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Association Between Time to Colonoscopy After a Positive Fecal Test Result and Risk of Colorectal Cancer and Cancer Stage at Diagnosis

Educational Objective
To learn whether time to colonoscopy after a positive fecal immunochemical test result is associated with the risk of colorectal cancer.
1 Credit CME
Key Points

Question  Is time to colonoscopy after a positive fecal immunochemical test (FIT) result associated with an increased risk of colorectal cancer?

Findings  In this cohort study of 70 124 patients with positive FIT results, there was no significant increase in risk of colorectal cancer or advanced-stage disease associated with colonoscopy follow-up within 10 months compared with 8 to 30 days. Follow-up after 10 months was associated with a higher risk of colorectal cancer and advanced-stage disease.

Meaning  Follow-up colonoscopy more than 10 months after a positive FIT result was associated with greater risk of colorectal cancer and more advanced disease at time of diagnosis, but further research is needed to assess whether this relationship is causal.

Abstract

Importance  The fecal immunochemical test (FIT) is commonly used for colorectal cancer screening and positive test results require follow-up colonoscopy. However, follow-up intervals vary, which may result in neoplastic progression.

Objective  To evaluate time to colonoscopy after a positive FIT result and its association with risk of colorectal cancer and advanced-stage disease at diagnosis.

Design, Setting, and Participants  Retrospective cohort study (January 1, 2010-December 31, 2014) within Kaiser Permanente Northern and Southern California. Participants were 70 124 patients aged 50 through 70 years eligible for colorectal cancer screening with a positive FIT result who had a follow-up colonoscopy.

Exposures  Time (days) to colonoscopy after a positive FIT result.

Main Outcomes and Measures  Risk of any colorectal cancer and advanced-stage disease (defined as stage III and IV cancer). Odds ratios (ORs) and 95% CIs were adjusted for patient demographics and baseline risk factors.

Results  Of the 70 124 patients with positive FIT results (median age, 61 years [IQR, 55-67 years]; men, 52.7%), there were 2191 cases of any colorectal cancer and 601 cases of advanced-stage disease diagnosed. Compared with colonoscopy follow-up within 8 to 30 days (n = 27 176), there were no significant differences between follow-up at 2 months (n = 24 644), 3 months (n = 8666), 4 to 6 months (n = 5251), or 7 to 9 months (n = 1335) for risk of any colorectal cancer (cases per 1000 patients: 8-30 days, 30; 2 months, 28; 3 months, 31; 4-6 months, 31; and 7-9 months, 43) or advanced-stage disease (cases per 1000 patients: 8-30 days, 8; 2 months, 7; 3 months, 7; 4-6 months, 9; and 7-9 months, 13). Risks were significantly higher for examinations at 10 to 12 months (n = 748) for any colorectal cancer (OR, 1.48 [95% CI, 1.05-2.08]; 49 cases per 1000 patients) and advanced-stage disease (OR, 1.97 [95% CI, 1.14-3.42]; 19 cases per 1000 patients) and more than 12 months (n = 747) for any colorectal cancer (OR, 2.25 [95% CI, 1.89-2.68]; 76 cases per 1000 patients) and advanced-stage disease (OR, 3.22 [95% CI, 2.44-4.25]; 31 cases per 1000 patients).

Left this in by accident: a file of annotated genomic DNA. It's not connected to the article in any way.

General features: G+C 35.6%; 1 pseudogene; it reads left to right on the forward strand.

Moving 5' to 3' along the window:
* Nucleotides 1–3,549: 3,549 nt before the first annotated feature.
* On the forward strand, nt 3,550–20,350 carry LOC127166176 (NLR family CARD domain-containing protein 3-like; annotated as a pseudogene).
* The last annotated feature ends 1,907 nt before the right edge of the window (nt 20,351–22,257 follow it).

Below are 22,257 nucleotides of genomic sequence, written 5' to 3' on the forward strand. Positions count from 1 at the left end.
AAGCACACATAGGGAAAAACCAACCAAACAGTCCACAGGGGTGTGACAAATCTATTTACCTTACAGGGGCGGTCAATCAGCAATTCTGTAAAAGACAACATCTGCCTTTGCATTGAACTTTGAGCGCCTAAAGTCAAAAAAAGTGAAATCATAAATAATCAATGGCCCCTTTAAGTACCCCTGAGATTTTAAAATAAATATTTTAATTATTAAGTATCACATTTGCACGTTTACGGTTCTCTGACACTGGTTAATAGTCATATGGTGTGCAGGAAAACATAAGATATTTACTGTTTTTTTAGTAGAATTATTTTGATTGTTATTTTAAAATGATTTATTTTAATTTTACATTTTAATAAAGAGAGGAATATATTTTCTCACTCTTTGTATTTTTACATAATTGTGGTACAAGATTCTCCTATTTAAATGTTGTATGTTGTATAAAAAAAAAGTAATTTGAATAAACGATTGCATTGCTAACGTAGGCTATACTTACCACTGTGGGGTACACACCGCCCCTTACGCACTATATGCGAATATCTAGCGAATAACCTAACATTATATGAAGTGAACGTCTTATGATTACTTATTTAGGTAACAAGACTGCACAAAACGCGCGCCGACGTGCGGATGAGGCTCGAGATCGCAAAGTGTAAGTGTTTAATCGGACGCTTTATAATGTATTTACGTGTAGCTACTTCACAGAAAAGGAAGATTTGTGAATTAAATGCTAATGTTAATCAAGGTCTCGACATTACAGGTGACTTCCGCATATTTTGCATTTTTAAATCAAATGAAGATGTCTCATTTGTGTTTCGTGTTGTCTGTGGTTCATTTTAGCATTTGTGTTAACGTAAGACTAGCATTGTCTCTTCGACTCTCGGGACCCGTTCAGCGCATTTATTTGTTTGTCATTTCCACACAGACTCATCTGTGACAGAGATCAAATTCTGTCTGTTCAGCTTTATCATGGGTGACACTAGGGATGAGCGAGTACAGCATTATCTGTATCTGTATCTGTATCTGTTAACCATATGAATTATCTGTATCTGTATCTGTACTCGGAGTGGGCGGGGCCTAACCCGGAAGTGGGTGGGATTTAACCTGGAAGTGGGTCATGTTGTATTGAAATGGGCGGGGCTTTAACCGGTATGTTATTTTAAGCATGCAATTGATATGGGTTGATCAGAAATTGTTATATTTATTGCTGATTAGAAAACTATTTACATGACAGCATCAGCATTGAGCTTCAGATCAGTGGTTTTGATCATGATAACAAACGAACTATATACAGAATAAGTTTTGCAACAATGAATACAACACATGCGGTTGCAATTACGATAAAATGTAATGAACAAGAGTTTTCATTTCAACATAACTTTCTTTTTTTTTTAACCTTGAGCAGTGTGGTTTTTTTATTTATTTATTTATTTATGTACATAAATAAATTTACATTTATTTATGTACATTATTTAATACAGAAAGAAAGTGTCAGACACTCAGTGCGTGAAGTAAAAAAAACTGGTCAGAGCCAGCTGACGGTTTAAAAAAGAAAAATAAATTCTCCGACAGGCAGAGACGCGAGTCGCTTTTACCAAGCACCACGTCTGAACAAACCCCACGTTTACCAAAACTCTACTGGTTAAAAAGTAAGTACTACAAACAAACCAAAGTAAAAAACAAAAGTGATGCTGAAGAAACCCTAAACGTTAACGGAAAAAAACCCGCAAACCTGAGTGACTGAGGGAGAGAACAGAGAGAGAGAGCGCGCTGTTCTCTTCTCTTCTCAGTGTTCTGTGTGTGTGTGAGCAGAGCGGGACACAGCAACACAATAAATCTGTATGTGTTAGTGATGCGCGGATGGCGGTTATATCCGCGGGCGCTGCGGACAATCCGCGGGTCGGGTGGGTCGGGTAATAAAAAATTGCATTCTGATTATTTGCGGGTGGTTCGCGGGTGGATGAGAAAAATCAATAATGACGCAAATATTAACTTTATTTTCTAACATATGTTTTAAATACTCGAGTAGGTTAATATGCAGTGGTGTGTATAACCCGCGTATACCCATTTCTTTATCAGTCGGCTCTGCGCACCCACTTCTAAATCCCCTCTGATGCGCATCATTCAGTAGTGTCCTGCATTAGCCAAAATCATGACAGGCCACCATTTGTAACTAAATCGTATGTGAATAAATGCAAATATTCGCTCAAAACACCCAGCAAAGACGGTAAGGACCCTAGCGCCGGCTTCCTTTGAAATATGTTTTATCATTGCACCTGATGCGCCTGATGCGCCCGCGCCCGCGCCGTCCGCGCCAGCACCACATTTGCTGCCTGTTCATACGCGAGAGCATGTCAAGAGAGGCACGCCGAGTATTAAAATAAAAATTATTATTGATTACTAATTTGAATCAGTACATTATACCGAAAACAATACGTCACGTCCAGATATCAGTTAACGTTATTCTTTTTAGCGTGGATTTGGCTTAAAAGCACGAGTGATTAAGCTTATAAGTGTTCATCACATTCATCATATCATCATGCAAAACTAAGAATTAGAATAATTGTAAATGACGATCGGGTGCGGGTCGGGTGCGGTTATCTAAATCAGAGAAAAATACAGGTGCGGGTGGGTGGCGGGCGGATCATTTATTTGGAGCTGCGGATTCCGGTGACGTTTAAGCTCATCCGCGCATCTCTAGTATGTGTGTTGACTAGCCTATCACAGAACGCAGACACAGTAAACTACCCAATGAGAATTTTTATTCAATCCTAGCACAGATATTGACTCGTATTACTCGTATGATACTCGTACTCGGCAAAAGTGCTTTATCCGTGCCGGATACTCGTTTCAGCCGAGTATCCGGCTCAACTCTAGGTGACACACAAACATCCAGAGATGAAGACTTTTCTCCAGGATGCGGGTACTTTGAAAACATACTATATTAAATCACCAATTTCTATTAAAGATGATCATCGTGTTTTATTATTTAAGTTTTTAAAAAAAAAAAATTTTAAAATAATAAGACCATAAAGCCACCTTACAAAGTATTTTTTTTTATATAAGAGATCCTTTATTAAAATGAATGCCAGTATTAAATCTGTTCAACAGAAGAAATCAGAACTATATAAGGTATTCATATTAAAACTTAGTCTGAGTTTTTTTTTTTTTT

Conclusions and Relevance  Among patients with a positive fecal immunochemical test result, compared with follow-up colonoscopy at 8 to 30 days, follow-up after 10 months was associated with a higher risk of colorectal cancer and more advanced-stage disease at the time of diagnosis. Further research is needed to assess whether this relationship is causal.

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Article Information

Corresponding Author: Douglas A. Corley, MD, PhD, Kaiser Permanente Division of Research, 2000 Broadway, Oakland, CA 94612 (douglas.corley@kp.org).

Author Contributions: Dr Corley had full access to all of the data in the study and takes responsibility for the integrity of the data and the accuracy of the data analysis.

Concept and design: Corley, Jensen, Doubeni, Zauber, J.K. Lee, A.T. Lee.

Acquisition, analysis, or interpretation of data: All authors.

Drafting of the manuscript: Corley, Jensen, Marks.

Critical revision of the manuscript for important intellectual content: Corley, Jensen, Quinn, Doubeni, Zauber, J.K. Lee, Schottinger, Zhao, Ghai, A.T. Lee, Contreras, Quesenberry, Fireman, Levin.

Statistical analysis: Jensen, J.K. Lee, Marks, Zhao, Quesenberry, Fireman.

Obtained funding: Corley, Jensen, Quinn, Doubeni, Zauber, A.T. Lee, Levin.

Administrative, technical, or material support: Quinn, Schottinger, Marks, Ghai, A.T. Lee.

Supervision: Corley, Quinn, A.T. Lee, Levin.

Other: Contreras.

Conflict of Interest Disclosures: All authors have completed and submitted the ICMJE Form for Disclosure of Potential Conflicts of Interest. Dr Corley reports receiving grant support from Wyeth/Pfizer. No other disclosures were reported.

Funding/Support: This study was conducted within the National Cancer Institute–funded (grant U54 CA163262) Population-based Research Optimizing Screening Through Personalized Regimens consortium, which conducts multisite, coordinated, transdisciplinary research to evaluate and improve cancer-screening processes, and by grant K07 CA212057 from the National Cancer Institute (Dr J.K. Lee).

Role of the Funder/Sponsor: The National Cancer Institute had no role in the design and conduct of the study; collection, management, analysis, and interpretation of the data; preparation, review, or approval of the manuscript; and decision to submit for publication.

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